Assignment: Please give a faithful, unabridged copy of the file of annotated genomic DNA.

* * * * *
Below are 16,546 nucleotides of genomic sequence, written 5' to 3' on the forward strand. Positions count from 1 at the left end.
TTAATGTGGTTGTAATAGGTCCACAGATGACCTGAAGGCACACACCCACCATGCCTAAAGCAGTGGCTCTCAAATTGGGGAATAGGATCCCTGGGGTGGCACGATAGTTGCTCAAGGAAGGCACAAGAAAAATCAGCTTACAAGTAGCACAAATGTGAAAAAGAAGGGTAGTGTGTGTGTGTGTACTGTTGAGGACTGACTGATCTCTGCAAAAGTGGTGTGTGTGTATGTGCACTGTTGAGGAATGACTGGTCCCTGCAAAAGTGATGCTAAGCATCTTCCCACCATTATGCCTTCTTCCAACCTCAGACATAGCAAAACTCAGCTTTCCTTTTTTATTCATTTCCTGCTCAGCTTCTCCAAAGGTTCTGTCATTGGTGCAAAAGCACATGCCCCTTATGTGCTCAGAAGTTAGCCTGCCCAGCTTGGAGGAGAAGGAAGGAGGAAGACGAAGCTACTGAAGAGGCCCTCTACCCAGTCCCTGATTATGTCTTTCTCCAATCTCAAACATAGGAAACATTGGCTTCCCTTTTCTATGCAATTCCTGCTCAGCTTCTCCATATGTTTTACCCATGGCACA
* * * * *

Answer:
Below are 16,546 nucleotides of genomic sequence, written 5' to 3' on the forward strand. Positions count from 1 at the left end.
TTAATGTGGTTGTAATAGGTCCACAGATGACCTGAAGGCACACACCCACCATGCCTAAAGCAGTGGCTCTCAAATTGGGGAATAGGATCCCTGGGGTGGCACGATAGTTGCTCAAGGAAGGCACAAGAAAAATCAGCTTACAAGTAGCACAAATGTGAAAAAGAAGGGTAGTGTGTGTGTGTGTACTGTTGAGGACTGACTGATCTCTGCAAAAGTGGTGTGTGTGTATGTGCACTGTTGAGGAATGACTGGTCCCTGCAAAAGTGATGCTAAGCATCTTCCCACCATTATGCCTTCTTCCAACCTCAGACATAGCAAAACTCAGCTTTCCTTTTTTATTCATTTCCTGCTCAGCTTCTCCAAAGGTTCTGTCATTGGTGCAAAAGCACATGCCCCTTATGTGCTCAGAAGTTAGCCTGCCCAGCTTGGAGGAGAAGGAAGGAGGAAGACGAAGCTACTGAAGAGGCCCTCTACCCAGTCCCTGATTATGTCTTTCTCCAATCTCAAACATAGGAAACATTGGCTTCCCTTTTCTATGCAATTCCTGCTCAGCTTCTCCATATGTTTTACCCATGGCACA